Alex Salmond explains how a second Scottish independence referendum will happen

He once said that the independence referendum was a ‘once in a lifetime’ opportunity but Alex Salmond has brushed aside any illusions that the SNP are not desperately hoping, and planning, for a second vote. On the Andrew Marr Show, Salmond said that another referendum is ‘inevitable’ and the only question is of timing — something he said is ‘very much in the hands of Nicola Sturgeon’. Salmond went on to explain three criteria that could be used to show ‘material change in circumstances’ for Scotland and thus trigger another referendum: ‘I can see three issues which are moving things towards a second referendum on a timescale yet to be determined. One is

Ukip’s Suzanne Evans: ‘nobody wants Nigel to leave’

Ukip’s internal warfare continues today with interventions from both sides. Suzanne Evans, the party’s deputy chairman, appeared on the Andrew Marr Show this morning to play down the tensions. She told Andrew Marr that the situation has been overegged: ‘I don’t think anyone hates anyone, I genuinely don’t. I think we’ve had some problems with some advisers around Nigel who very much kept him in their pocket if you like and he’s had too much influence from them. But they’ve gone.’ She singled out Raheem Kassam, Farage’s ex-senior advisor, who she happily noted has left the party and returned to work for Breitbart, a ‘far right, Tea Party, American style shock-and-awe publication’ where she

David Cameron: Andrew Marr was talking ‘bollocks’ about foxhunting

So both the BBC and Andrew Marr have admitted to misquoting David Cameron as having said that foxhunting was his favourite sport. But what did Cameron himself think of Marr’s self-described ‘cock up’? Well, The Spectator caught up with the Tory leader earlier today and asked him about it – and here’s his answer: ‘The old mental filing system, you’re going ‘drrrrrr’ through, and thinking… but I knew the article because I wrote it myself… I just thought maybe there’s something else. You never know, something might have been written by someone else. So I thought it was bollocks. And it was bollocks.’ Was there perhaps a spot of truth

Camilla Swift

Andrew Marr and the BBC misquoted David Cameron – but how did they get it so wrong?

After yesterday’s piece, in which I called out Andrew Marr for attributing an entirely incorrect quote to the PM on his Sunday morning show, two things have happened. Firstly, as Mr Steerpike reported, Andrew Marr replied on Twitter, saying it was an ‘honest mistake’ and ‘cock up not conspiracy’. @laidmanr @spectator @millsswift oh yes it is: honest mistake – I was wrong – sorry. Cock up not conspiracy, but wrong on my part — Andrew Marr (@AndrewMarr9) April 20, 2015 Secondly, the BBC press office have issued a statement. It explains that Marr wanted to question Cameron about the section of the Conservative manifesto that refers to hunting, shooting and fishing.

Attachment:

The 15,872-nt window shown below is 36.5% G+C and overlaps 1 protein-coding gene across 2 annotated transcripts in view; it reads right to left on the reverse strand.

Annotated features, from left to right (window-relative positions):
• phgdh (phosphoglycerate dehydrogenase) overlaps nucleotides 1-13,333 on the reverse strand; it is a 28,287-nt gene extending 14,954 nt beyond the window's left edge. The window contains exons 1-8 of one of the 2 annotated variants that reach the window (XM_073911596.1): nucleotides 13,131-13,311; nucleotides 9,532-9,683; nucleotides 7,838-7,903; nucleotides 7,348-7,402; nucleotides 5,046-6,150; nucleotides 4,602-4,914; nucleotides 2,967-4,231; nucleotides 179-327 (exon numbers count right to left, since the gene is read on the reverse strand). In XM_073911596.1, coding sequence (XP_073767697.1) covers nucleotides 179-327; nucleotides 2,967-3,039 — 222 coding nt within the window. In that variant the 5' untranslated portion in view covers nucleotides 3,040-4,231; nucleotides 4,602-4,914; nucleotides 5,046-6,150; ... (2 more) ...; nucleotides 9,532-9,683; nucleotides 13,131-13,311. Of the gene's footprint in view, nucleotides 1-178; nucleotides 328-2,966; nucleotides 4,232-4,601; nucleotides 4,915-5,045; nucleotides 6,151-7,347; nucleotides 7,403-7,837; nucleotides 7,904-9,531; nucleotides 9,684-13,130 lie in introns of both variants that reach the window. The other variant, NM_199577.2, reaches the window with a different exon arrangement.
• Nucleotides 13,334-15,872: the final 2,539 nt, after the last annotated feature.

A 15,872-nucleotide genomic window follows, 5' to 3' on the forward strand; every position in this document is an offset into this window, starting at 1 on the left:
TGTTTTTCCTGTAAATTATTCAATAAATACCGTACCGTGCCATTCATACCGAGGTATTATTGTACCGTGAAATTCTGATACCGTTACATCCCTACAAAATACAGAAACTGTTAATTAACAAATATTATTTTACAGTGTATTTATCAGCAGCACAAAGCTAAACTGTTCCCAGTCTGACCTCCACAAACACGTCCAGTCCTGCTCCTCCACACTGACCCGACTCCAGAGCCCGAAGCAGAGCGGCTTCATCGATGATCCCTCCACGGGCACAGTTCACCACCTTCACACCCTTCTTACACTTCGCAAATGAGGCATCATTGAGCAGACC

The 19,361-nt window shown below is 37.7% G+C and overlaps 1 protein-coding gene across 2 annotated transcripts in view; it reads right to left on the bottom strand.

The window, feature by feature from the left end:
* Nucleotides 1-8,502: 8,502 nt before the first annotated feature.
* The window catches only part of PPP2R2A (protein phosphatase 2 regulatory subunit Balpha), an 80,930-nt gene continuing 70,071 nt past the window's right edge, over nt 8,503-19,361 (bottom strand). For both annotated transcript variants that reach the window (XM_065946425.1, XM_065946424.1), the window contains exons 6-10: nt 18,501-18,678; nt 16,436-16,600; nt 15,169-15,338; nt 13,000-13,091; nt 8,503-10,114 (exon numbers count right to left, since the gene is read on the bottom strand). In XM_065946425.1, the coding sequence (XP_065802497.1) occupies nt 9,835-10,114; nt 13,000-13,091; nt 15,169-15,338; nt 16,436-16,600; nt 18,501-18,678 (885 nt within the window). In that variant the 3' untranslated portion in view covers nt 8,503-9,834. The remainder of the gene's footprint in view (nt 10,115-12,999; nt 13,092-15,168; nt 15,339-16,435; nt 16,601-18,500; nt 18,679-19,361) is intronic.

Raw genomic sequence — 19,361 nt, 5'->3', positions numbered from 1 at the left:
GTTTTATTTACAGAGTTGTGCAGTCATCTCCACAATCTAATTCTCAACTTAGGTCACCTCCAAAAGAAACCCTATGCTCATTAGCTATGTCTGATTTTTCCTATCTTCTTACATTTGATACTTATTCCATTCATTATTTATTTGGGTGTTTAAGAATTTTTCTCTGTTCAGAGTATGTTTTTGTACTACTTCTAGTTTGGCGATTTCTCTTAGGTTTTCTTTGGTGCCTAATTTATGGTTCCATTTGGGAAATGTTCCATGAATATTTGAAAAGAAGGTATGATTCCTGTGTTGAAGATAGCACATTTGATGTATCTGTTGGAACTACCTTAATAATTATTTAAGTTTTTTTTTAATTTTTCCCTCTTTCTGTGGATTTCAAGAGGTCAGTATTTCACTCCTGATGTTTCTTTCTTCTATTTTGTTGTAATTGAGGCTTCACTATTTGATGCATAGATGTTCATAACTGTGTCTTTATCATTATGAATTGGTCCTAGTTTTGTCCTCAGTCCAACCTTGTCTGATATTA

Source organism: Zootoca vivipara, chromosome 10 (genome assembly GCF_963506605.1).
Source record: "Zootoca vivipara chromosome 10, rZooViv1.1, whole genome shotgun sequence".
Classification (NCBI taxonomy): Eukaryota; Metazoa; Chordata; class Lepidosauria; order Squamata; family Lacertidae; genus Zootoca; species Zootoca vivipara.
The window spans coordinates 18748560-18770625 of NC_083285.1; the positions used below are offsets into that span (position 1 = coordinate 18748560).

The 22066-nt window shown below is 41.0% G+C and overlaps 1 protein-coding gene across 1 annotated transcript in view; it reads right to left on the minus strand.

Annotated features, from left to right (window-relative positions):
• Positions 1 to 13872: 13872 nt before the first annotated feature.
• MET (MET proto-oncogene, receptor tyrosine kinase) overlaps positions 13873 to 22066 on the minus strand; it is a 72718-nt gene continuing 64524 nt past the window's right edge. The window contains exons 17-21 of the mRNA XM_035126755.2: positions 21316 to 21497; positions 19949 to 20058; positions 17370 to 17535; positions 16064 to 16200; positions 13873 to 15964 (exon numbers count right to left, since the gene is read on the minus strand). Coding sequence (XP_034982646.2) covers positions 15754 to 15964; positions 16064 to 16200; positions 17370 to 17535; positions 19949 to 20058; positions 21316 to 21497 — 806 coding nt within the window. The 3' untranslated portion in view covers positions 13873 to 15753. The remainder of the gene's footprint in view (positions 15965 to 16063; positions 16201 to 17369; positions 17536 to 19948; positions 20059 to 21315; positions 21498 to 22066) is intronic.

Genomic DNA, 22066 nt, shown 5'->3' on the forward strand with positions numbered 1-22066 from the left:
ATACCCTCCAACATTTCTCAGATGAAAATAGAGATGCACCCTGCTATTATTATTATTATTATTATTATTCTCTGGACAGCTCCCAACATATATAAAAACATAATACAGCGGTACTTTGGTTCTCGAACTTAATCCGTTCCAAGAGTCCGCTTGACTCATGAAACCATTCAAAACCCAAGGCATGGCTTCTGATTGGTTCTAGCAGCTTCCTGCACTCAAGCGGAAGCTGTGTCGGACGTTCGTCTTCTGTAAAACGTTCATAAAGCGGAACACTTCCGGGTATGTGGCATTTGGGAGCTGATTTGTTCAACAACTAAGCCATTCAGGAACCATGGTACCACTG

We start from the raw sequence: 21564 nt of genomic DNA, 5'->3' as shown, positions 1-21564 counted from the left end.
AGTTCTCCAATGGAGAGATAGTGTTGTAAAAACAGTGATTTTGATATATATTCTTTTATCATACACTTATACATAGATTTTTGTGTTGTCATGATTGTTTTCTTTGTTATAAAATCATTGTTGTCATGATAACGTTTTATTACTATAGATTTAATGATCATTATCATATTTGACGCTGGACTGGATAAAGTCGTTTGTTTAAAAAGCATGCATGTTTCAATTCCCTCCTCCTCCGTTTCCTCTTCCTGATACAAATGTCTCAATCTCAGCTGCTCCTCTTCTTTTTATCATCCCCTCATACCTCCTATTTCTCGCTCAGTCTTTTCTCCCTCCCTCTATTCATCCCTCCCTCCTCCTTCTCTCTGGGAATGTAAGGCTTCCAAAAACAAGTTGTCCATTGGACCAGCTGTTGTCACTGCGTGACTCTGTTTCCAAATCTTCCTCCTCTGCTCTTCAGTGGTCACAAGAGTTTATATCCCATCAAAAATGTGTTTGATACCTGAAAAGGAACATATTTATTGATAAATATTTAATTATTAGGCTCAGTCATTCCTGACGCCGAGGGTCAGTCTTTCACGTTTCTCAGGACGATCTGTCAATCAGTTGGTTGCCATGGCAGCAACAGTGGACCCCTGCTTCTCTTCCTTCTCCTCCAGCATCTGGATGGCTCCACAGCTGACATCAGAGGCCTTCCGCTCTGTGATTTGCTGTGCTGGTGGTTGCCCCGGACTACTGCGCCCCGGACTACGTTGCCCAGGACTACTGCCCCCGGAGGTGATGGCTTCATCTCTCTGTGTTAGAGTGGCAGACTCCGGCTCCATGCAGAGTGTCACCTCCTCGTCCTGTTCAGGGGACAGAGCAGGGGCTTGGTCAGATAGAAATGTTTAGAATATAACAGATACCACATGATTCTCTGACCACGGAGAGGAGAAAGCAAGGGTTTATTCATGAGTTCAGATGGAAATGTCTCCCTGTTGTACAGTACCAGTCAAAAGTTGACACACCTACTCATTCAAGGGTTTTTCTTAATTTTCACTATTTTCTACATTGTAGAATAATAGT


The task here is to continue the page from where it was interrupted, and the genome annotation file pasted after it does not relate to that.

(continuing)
Exposed: the BBC’s ‘foxhunting’ smear against David Cameron

The Prime Minister’s interview on the Andrew Marr Show yesterday showed that despite claims to the contrary, Cameron isn’t lacking in passion; the PM was full of fight and his normal self-confidence. But there was one question he did falter over. ‘You told the Countryside Alliance magazine recently that your favourite sport was foxhunting’, Marr declared. ‘Is that really true?’. Cameron looked utterly bemused, but Marr was so keen on the question that he repeated it: ‘You said: “It’s my favourite sport which I love.” Is that true?’ Perhaps unsurprisingly, a Twitter-storm erupted at the news that Cameron had apparently ‘admitted’ to his favourite sport being foxhunting. But where on earth did

Five points from Nigel Farage’s interview on Marr

First Cameron, then Miliband – now it was Nigel Farage’s turn to be granted the status of a January interview on the Marr sofa. And there was plenty to discuss: the Sunday Times’ splashes on the story  that a party official joked that Ukip represents ‘hundreds of thousands of bigots all over Britain’, the Sunday Mirror’s splash on the same official saying the NHS is a waste of money — plus the Sunday Telegraph’s news of MEP Amjad Bashir’s defection to the Tories, and carries an interview with him saying the Tories (with their referendum pledge) are the true flag bearers of Euroscepticism. Whether it’s dry January or a restful period away from the spotlight, Farage did a good job of looking not